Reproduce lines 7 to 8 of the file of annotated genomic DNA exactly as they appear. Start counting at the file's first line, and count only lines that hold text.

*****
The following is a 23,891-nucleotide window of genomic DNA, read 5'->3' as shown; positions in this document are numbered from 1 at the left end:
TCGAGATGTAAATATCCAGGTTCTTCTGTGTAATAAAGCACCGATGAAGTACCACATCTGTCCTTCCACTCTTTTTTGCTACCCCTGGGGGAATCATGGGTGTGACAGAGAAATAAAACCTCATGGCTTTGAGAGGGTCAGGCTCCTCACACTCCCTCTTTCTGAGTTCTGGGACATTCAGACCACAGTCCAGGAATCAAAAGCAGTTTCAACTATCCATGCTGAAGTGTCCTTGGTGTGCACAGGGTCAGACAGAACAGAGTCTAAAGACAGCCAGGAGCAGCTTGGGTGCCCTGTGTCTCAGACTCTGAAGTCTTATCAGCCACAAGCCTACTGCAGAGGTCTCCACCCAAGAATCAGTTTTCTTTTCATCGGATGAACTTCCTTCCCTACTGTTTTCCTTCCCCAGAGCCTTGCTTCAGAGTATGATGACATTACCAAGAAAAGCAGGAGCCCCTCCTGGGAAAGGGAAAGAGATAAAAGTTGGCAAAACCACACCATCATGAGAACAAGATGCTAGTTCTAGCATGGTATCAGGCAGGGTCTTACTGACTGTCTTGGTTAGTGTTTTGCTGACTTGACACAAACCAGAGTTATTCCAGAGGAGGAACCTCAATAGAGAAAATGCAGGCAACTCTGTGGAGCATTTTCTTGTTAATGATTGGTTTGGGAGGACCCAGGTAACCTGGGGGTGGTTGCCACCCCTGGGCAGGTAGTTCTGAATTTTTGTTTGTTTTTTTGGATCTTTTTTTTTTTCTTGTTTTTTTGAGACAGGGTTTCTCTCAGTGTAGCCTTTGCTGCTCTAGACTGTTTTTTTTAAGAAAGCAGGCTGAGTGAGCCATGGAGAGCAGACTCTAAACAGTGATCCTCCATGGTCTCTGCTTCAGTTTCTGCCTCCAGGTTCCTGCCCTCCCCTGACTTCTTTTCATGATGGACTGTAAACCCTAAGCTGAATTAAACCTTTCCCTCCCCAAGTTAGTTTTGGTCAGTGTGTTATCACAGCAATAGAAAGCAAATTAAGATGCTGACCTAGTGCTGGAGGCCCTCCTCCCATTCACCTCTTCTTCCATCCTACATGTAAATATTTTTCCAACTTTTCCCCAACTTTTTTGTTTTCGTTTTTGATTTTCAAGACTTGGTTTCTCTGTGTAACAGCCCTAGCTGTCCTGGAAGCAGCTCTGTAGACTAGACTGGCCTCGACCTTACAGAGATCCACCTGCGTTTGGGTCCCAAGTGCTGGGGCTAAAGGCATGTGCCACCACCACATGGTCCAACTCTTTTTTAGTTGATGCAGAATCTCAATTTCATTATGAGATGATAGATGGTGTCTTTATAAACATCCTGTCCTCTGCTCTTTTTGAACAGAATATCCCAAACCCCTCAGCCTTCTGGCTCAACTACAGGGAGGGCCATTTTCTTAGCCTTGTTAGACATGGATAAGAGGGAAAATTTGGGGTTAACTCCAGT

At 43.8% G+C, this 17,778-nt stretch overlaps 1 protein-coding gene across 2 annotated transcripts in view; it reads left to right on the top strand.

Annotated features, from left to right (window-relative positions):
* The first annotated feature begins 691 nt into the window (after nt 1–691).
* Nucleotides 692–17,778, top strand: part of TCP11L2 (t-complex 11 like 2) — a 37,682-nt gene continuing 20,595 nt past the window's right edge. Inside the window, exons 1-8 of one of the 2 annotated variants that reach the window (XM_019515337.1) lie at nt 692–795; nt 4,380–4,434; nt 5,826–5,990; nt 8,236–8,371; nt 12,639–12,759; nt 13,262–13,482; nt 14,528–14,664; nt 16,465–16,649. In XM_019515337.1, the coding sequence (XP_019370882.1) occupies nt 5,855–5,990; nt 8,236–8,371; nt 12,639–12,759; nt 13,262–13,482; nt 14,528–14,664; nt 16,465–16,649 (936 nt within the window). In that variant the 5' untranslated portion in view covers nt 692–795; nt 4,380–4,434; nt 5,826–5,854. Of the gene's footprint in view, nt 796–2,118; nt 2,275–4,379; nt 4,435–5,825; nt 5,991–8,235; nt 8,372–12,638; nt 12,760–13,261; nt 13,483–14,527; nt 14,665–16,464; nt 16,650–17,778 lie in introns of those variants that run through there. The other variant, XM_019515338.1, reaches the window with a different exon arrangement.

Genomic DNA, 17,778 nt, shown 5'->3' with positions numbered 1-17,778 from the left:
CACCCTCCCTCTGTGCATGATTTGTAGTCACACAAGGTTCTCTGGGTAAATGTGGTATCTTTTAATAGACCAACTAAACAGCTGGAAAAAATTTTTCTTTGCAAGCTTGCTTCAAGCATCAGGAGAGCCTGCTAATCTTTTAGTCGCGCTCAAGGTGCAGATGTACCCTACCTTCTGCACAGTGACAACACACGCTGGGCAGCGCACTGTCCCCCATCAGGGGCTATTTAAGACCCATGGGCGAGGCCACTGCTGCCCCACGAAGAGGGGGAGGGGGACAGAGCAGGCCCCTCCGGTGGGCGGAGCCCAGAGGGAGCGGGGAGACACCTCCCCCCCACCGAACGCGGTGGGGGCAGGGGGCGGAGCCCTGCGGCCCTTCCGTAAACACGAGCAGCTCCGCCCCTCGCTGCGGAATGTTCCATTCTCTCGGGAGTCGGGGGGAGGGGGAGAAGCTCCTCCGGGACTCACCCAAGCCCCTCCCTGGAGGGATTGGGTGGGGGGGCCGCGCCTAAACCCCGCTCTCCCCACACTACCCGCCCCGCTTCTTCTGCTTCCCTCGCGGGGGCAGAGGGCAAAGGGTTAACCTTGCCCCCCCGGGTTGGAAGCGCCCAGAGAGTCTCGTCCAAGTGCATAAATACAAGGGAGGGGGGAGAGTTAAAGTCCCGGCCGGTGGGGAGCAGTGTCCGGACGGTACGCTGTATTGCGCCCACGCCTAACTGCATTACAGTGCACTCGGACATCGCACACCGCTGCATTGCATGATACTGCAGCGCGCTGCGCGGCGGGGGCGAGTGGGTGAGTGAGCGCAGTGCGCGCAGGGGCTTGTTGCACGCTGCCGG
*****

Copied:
Genomic DNA, 17,778 nt, shown 5'->3' with positions numbered 1-17,778 from the left:
CACCCTCCCTCTGTGCATGATTTGTAGTCACACAAGGTTCTCTGGGTAAATGTGGTATCTTTTAATAGACCAACTAAACAGCTGGAAAAAATTTTTCTTTGCAAGCTTGCTTCAAGCATCAGGAGAGCCTGCTAATCTTTTAGTCGCGCTCAAGGTGCAGATGTACCCTACCTTCTGCACAGTGACAACACACGCTGGGCAGCGCACTGTCCCCCATCAGGGGCTATTTAAGACCCATGGGCGAGGCCACTGCTGCCCCACGAAGAGGGGGAGGGGGACAGAGCAGGCCCCTCCGGTGGGCGGAGCCCAGAGGGAGCGGGGAGACACCTCCCCCCCACCGAACGCGGTGGGGGCAGGGGGCGGAGCCCTGCGGCCCTTCCGTAAACACGAGCAGCTCCGCCCCTCGCTGCGGAATGTTCCATTCTCTCGGGAGTCGGGGGGAGGGGGAGAAGCTCCTCCGGGACTCACCCAAGCCCCTCCCTGGAGGGATTGGGTGGGGGGGCCGCGCCTAAACCCCGCTCTCCCCACACTACCCGCCCCGCTTCTTCTGCTTCCCTCGCGGGGGCAGAGGGCAAAGGGTTAACCTTGCCCCCCCGGGTTGGAAGCGCCCAGAGAGTCTCGTCCAAGTGCATAAATACAAGGGAGGGGGGAGAGTTAAAGTCCCGGCCGGTGGGGAGCAGTGTCCGGACGGTACGCTGTATTGCGCCCACGCCTAACTGCATTACAGTGCACTCGGACATCGCACACCGCTGCATTGCATGATACTGCAGCGCGCTGCGCGGCGGGGGCGAGTGGGTGAGTGAGCGCAGTGCGCGCAGGGGCTTGTTGCACGCTGCCGG